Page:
If you know something is simmering on your team or are aware it has come to a head, the best thing you can do is take immediate action. If you let a conflict fester, there is a good chance it will develop into something that requires arbitration or perhaps even HR’s involvement, which is not ideal for anyone. Employees should have it made clear to them that in order for the company to consider the conflict resolved, there must be a solution reached that both parties are amenable to. 

Not only does letting a conflict spiral have a negative effect on those involved, but it creates an unpleasant working environment for everyone around the two parties. It might even end up affecting team productivity as people start looking for ways to avoid working with both of the conflicted parties at the same time in order to avoid awkwardness, which can result in inefficient and impractical working arrangements.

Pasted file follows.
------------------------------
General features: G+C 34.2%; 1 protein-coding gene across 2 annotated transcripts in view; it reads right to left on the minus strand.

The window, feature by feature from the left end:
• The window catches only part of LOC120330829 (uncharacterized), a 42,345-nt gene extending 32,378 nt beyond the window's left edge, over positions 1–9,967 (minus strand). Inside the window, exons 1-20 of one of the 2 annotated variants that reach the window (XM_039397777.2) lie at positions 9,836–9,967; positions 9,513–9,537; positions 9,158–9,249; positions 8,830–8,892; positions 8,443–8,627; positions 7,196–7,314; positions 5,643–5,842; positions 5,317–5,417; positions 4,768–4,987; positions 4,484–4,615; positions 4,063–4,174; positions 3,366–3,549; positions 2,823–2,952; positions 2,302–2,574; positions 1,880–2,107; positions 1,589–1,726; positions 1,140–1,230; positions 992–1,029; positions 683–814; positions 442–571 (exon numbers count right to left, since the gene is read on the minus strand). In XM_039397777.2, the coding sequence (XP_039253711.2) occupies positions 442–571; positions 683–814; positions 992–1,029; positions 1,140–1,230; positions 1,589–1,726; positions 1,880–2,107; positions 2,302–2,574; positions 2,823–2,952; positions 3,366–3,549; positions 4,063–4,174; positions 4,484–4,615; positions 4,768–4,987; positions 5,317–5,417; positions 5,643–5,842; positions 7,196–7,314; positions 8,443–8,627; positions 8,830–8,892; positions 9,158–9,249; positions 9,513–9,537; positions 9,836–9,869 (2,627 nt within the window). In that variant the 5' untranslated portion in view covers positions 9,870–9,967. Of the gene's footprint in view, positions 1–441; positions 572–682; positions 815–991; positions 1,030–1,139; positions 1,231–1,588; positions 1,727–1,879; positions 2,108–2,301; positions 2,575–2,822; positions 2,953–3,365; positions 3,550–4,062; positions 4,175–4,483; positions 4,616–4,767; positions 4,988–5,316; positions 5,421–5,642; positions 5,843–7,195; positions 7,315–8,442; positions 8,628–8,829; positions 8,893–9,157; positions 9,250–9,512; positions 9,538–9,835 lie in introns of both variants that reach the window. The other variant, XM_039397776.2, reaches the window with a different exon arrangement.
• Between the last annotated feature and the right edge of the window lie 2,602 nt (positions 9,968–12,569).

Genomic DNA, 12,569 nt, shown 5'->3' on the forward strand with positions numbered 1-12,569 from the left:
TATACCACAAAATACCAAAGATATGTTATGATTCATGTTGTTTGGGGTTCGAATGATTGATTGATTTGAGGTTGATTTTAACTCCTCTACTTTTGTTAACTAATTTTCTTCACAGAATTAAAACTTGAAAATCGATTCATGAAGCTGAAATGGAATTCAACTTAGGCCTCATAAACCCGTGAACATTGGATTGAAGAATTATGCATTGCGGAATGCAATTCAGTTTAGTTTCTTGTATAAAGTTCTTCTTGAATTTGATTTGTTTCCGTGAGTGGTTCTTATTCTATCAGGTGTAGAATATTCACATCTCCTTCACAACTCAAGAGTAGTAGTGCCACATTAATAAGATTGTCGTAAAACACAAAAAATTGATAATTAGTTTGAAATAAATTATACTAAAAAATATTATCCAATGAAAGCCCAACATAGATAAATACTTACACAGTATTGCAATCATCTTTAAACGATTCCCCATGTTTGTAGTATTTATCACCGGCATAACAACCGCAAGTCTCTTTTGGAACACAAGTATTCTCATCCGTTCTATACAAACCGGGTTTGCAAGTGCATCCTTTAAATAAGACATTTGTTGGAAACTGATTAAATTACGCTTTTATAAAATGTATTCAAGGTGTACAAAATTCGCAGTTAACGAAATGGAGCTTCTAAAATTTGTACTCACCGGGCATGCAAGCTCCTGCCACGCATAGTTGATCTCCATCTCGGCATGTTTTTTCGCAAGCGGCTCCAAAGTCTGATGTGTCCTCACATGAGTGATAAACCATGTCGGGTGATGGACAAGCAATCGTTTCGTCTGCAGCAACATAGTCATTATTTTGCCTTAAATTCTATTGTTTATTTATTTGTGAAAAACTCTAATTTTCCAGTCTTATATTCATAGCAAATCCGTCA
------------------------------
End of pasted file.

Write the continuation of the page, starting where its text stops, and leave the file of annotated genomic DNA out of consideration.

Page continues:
Be on the Side of the Company

In the event that you, as a manager, have to get involved and either adjudicate or help mediate the conflict, the best and fairest position you can take, unless one of the parties is clearly in the wrong, or perhaps even violating company rules and regulations, is to take the side of the company. 

Taking the side of the company is to say you should avoid taking one employee’s side over another, even if you like one employee more than the other because favouritism and even the perception of it can be disastrous for morale and therefore productivity. Taking the side of the company and your team allows you to position your interests as neutral and, in the event you should need to, fall back on company and HR policy if you are not left with any alternatives.

Read About Conflict Resolution

Good managers of people understand that conflict is inevitable and set about preparing themselves for when it happens. Being a good conflict manager and diplomat is something we learn through experience but there is also a long list of classic conflict resolution books out there to read and incorporate into your management style.